Why It Sucks to Be Rich
To paraphrase famed scholar Christopher Wallace- more money means more problems. As paradoxical as this claim may seem given yet another famed scholar more recently claimed “Whoever said money can’t solve your problems, must not have had enough money to solve ’em”, Mr Wallace, or Biggie Smalls as he was better known to those who had no respect for his parents’ wishes for his name, seems to have been on to something. Case in point- there exists exceptionally well paid psychologists who specialize in helping their exceptionally rich patients cope with having tremendous wealth, generally charging in the realm of $450 to a $1000+ per hour for their services.
Known professionally as “wealth therapists” and occasionally “money councilors”, these mental health professionals offer an admittedly niche, but still in-demand, service- listening to the obscenely wealthy vent, all while somehow managing to restrain themselves from getting out a tiny violin and playing it while the patient expounds on their woes.
So what exactly are these problems that the richest of the rich struggle with?
It turns out, ones which are pretty fundamental to humans humaning, as we’ll get into, including a rather interesting experiment concerning a Mice Utopia that perhaps best demonstrates what can happen when you have everything you could ever want.
So let’s jump into what the most first world of all first world problems are.
To begin with, the most commonly reported problem wealth therapists deal with when counseling the wealthy is the isolation they feel as a result of their Smaug-esque hoard of money. (We can only imagine the paper cuts they get when presumably using cash to wipe their tears away.)
Concurring with the former assessment, we have the results of a 4 year study fittingly titled – The Joys and Dilemmas of Wealth. As the name of the paper suggests, wealth comes with a number of positives and negatives that may not be apparent to someone whose bank account primarily contains the wrong kind of zeros. One of the main drawbacks revealed in this study was the propensity for the wealthy to feel immensely isolated from their fellow man. Or to quote a client of a wealth psychologists called Robert A. Kenny on the matter – “Wealth can be a barrier to connecting with other people.”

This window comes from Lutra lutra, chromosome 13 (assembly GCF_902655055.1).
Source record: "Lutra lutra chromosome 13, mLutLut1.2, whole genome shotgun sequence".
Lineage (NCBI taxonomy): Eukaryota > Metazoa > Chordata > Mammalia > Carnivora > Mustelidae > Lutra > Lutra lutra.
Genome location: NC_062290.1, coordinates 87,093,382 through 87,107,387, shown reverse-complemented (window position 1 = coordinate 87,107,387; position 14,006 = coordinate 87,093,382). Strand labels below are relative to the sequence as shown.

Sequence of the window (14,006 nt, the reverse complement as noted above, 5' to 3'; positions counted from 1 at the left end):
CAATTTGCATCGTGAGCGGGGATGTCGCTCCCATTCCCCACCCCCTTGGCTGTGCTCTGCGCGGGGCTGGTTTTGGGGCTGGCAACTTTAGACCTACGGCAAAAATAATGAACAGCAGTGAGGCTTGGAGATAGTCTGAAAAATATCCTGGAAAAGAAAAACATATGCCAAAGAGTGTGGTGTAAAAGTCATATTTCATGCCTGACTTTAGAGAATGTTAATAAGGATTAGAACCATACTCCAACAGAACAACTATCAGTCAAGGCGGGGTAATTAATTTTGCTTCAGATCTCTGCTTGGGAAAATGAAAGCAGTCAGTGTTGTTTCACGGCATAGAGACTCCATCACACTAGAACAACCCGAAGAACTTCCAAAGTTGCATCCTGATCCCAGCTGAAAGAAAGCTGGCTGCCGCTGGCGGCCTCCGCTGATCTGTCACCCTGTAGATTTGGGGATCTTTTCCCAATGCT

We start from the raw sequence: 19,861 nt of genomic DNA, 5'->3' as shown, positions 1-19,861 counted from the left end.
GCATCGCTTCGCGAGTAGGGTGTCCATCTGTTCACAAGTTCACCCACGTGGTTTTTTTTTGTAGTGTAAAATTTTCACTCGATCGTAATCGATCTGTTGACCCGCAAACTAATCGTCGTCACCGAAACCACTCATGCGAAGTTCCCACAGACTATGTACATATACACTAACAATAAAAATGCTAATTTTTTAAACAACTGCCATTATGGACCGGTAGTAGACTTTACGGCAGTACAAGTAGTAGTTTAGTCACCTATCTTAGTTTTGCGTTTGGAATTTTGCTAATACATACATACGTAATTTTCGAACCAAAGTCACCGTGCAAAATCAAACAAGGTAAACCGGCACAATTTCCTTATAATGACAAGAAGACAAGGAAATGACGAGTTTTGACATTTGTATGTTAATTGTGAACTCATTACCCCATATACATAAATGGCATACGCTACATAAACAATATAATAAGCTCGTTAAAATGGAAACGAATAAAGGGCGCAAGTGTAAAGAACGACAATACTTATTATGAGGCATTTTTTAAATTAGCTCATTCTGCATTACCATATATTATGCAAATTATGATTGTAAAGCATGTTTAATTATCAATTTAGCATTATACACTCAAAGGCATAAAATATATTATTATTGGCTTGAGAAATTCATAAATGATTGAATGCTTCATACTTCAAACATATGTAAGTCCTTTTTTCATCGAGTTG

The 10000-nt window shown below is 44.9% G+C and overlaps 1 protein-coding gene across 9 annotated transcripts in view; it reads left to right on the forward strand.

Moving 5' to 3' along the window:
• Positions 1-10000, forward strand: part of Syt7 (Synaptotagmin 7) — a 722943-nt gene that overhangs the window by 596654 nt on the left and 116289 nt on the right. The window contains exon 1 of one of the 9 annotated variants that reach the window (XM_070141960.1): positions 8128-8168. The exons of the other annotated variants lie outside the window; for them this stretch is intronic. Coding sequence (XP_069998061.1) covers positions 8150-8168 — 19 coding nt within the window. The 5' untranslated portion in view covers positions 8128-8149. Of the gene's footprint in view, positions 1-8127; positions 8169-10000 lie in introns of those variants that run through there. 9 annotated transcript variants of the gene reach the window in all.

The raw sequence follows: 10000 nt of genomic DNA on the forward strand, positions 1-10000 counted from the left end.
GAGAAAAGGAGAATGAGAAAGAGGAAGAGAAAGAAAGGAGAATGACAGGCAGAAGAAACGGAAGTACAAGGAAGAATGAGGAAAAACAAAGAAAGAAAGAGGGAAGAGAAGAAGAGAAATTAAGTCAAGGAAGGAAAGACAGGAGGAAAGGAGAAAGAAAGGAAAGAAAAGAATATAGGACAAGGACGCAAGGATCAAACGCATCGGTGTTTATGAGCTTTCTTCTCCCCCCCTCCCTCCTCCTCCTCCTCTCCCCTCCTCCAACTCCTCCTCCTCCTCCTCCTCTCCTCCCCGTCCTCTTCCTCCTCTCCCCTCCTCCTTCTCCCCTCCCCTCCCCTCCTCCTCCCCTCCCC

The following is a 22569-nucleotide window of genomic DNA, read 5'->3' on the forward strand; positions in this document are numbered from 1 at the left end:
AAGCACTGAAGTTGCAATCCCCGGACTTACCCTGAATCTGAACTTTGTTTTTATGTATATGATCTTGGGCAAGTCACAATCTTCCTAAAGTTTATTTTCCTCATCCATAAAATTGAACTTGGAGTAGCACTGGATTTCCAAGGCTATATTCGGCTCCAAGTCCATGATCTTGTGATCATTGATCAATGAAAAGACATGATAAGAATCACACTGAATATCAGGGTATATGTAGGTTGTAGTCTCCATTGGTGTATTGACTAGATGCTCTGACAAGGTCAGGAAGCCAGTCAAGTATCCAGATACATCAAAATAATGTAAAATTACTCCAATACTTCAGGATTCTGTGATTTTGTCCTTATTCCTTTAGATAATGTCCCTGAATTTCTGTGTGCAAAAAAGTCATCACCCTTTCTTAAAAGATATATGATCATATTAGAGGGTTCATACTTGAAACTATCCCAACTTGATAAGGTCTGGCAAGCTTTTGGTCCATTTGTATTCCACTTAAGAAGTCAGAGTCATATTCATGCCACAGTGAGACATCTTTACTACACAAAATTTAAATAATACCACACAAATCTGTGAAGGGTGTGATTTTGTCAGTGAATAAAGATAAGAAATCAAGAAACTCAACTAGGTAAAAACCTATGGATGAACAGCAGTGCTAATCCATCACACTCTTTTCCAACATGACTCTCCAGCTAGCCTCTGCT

While a knee jerk reaction from that might be to once again whip out a tiny violin and start playing, consider that meaningful connections to your fellow humans are one of the most fundamental urges to being a human.
As to why wealth imparts such isolation, even sometimes when surrounded by people, there are several facets to this. For example, one issue here, which can even ruin relationships that might have otherwise been fine, is the constant wondering if those around you only want to be your friend or partner because they want something from you. Naturally, given there are many individuals in this world perfectly happy to leech off others with a smile on their face and otherwise capable of seeming genuine about it, there are almost always these people around the wealthy, sometimes mixed with those who actually care, and somethings not. Telling the difference isn’t apparently always easy.
On top of this, as noted by one well-off unnamed woman responding to how wealth interferes with her relationships, she states she has particular difficulty when revealing her financial situation to men, who generally feel emasculated by her. She sums up, their role as “provider had been usurped”.
Similar sentiments have been expressed by wealthy men who opine they find it difficult to know for sure if women they’re interested in are really interested in them in return, or if they are only interested in their money.
Moving on from there, there is also the potential of those you otherwise really care for and maybe even formerly cared for you becoming jealous of your financial state, or in times of their own financial strain getting upset at you for not offering to solve their problem with your excess. And even if you happily do so without any strings or even needing to be asked, there’s another problem of potential resentment or the like that can, and does, occasionally rise from that- for example, some individuals after feeling a bit like a charity case, and lesser in general for needing your help in the first place. This all further creates tension between the two of you, which can strain even the best of genuine friendships.